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dc.contributor.authorWerner, Craig M.
dc.contributor.authorHoppe-Jones, Christiane
dc.contributor.authorSaikaly, Pascal
dc.contributor.authorLogan, Bruce E.
dc.contributor.authorAmy, Gary L.
dc.date.accessioned2015-08-03T12:32:57Z
dc.date.available2015-08-03T12:32:57Z
dc.date.issued2015-04
dc.identifier.issn00431354
dc.identifier.pmid25644628
dc.identifier.doi10.1016/j.watres.2015.01.013
dc.identifier.urihttp://hdl.handle.net/10754/564118
dc.description.abstractMicrobial fuel cells (MFCs) and microbial electrolysis cells (MECs) are two types of microbial bioelectrochemical systems (BESs) that use microorganisms to convert chemical energy in wastewaters into useful energy products such as (bio)electricity (MFC) or hydrogen gas (MEC). These two systems were evaluated for their capacity to attenuate trace organic compounds (TOrCs), commonly found in municipal wastewater, under closed circuit (current generation) and open circuit (no current generation) conditions, using acetate as the carbon source. A biocide was used to evaluate attenuation in terms of biotransformation versus sorption. The difference in attenuation observed before and after addition of the biocide represented biotransformation, while attenuation after addition of a biocide primarily indicated sorption. Attenuation of TOrCs was similar in MFCs and MECs for eight different TOrCs, except for caffeine and trimethoprim where slightly higher attenuation was observed in MECs. Electric current generation did not enhance attenuation of the TOrCs except for caffeine, which showed slightly higher attenuation under closed circuit conditions in both MFCs and MECs. Substantial sorption of the TOrCs occurred to the biofilm-covered electrodes, but no consistent trend could be identified regarding the physico-chemical properties of the TOrCs tested and the extent of sorption. The octanol-water distribution coefficient at pH 7.4 (log DpH 7.4) appeared to be a reasonable predictor for sorption of some of the compounds (carbamazepine, atrazine, tris(2-chloroethyl) phosphate and diphenhydramine) but not for others (N,N-Diethyl-meta-toluamide). Atenolol also showed high levels of sorption despite being the most hydrophilic in the suite of compounds studied (log DpH 7.4=-1.99). Though BESs do not show any inherent advantages over conventional wastewater treatment, with respect to TOrC removal, overall removals in BESs are similar to that reported for conventional wastewater systems, implying the possibility of using BESs for energy production in wastewater treatment without adversely impacting TOrC attenuations.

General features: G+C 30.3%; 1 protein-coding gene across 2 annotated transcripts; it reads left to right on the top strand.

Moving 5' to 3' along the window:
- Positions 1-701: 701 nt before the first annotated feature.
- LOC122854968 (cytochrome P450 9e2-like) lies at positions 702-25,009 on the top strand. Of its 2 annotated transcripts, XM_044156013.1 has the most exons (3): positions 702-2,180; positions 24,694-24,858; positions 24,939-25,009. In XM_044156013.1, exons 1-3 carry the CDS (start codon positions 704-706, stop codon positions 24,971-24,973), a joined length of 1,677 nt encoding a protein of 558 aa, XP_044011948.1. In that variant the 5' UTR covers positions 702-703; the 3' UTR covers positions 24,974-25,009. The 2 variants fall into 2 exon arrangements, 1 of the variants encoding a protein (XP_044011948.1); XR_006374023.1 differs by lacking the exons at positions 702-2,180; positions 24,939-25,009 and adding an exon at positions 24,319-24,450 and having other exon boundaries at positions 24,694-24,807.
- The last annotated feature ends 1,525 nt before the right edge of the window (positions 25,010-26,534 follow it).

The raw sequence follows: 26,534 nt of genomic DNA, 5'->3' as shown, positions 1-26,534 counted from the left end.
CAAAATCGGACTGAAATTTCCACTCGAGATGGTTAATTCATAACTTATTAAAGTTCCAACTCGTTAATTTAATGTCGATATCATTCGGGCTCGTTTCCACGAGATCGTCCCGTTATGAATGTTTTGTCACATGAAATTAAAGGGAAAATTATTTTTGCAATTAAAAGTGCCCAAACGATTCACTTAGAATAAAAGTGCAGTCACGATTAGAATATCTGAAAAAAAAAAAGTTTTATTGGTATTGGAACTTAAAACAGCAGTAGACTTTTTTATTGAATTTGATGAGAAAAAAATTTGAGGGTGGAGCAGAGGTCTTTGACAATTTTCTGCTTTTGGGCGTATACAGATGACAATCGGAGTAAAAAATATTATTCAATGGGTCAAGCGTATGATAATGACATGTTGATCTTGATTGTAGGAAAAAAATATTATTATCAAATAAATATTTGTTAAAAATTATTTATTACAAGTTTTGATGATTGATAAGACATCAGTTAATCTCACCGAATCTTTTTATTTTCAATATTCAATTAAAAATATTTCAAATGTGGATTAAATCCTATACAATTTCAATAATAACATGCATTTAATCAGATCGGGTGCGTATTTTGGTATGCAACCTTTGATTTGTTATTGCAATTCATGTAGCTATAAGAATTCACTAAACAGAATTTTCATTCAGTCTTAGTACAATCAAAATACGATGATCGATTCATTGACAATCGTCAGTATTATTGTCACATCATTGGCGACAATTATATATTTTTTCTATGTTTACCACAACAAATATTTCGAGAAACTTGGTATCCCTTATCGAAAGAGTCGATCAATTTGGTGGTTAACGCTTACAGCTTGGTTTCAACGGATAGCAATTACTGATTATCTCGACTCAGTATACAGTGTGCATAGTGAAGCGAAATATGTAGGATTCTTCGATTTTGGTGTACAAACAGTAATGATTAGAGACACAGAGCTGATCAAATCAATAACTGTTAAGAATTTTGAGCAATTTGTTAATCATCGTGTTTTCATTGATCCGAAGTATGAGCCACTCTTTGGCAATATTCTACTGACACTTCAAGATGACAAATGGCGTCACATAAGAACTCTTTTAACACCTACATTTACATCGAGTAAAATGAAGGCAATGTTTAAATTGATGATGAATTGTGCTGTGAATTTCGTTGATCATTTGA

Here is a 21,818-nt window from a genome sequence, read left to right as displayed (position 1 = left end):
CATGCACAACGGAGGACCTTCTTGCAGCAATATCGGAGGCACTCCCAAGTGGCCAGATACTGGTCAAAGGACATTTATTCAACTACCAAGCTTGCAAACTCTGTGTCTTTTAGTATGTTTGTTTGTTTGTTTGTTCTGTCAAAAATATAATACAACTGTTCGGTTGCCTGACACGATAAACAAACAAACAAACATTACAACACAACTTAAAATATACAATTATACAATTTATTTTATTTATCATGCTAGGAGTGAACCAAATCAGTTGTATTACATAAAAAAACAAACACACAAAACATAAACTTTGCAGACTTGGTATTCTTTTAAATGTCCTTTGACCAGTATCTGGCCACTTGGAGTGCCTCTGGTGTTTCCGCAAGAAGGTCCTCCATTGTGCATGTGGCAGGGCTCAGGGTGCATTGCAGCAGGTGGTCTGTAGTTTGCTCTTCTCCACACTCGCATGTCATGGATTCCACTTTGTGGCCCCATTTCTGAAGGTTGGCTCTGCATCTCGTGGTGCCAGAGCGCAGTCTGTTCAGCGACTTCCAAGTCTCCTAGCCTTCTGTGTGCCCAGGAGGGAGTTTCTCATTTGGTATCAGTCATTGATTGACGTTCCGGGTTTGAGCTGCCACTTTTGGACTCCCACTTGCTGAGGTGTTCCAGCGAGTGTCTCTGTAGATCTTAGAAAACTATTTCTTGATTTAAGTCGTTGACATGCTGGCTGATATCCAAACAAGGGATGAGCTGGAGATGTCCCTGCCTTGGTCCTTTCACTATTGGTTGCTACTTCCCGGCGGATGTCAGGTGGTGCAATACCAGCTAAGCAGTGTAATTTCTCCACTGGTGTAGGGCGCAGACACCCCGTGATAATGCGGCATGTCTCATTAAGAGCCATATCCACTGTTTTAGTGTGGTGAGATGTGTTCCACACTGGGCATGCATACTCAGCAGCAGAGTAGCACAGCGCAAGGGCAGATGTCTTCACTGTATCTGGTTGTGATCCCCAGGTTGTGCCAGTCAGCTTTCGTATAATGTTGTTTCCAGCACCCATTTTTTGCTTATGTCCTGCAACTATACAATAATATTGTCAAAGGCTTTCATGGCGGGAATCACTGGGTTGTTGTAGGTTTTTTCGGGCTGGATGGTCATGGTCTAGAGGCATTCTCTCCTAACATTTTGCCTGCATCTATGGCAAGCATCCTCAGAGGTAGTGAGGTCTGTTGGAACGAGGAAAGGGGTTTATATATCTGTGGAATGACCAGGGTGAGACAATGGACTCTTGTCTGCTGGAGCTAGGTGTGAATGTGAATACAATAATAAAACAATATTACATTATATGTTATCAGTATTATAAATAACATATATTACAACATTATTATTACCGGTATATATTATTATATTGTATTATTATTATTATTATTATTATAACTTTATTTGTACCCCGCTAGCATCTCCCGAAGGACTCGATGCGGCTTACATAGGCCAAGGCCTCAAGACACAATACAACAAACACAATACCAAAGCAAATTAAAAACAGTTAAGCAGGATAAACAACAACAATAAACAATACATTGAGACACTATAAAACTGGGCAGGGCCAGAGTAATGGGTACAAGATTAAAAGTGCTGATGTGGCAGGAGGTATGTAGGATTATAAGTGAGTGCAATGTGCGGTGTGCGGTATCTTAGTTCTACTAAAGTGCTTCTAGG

dc.description.sponsorshipThis work was supported by a PhD fellowship award (C.W.), discretionary investigator funds (P.S.) from the King Abdullah University of Science and Technology (KAUST), and Award KUS-I1-003-13 from KAUST.
dc.publisherElsevier BV
dc.subjectBioelectrochemical systems
dc.subjectBiotransformation
dc.subjectSorption
dc.subjectTrace organic compounds
dc.titleAttenuation of trace organic compounds (TOrCs) inbioelectrochemical systems
dc.typeArticle
dc.contributor.departmentBiological and Environmental Sciences and Engineering (BESE) Division
dc.contributor.departmentEnvironmental Biotechnology Research Group
dc.contributor.departmentEnvironmental Science and Engineering Program
dc.contributor.departmentOffice of the VP
dc.contributor.departmentWater Desalination and Reuse Research Center (WDRC)
dc.identifier.journalWater Research
dc.contributor.institutionDepartment of Civil and Environmental Engineering, Pennsylvania State UniversityUniversity Park, PA, United States
kaust.personWerner, Craig M.
kaust.personHoppe-Jones, Christiane
kaust.personSaikaly, Pascal
kaust.personAmy, Gary L.
kaust.grant.numberKUS-I1-003-13


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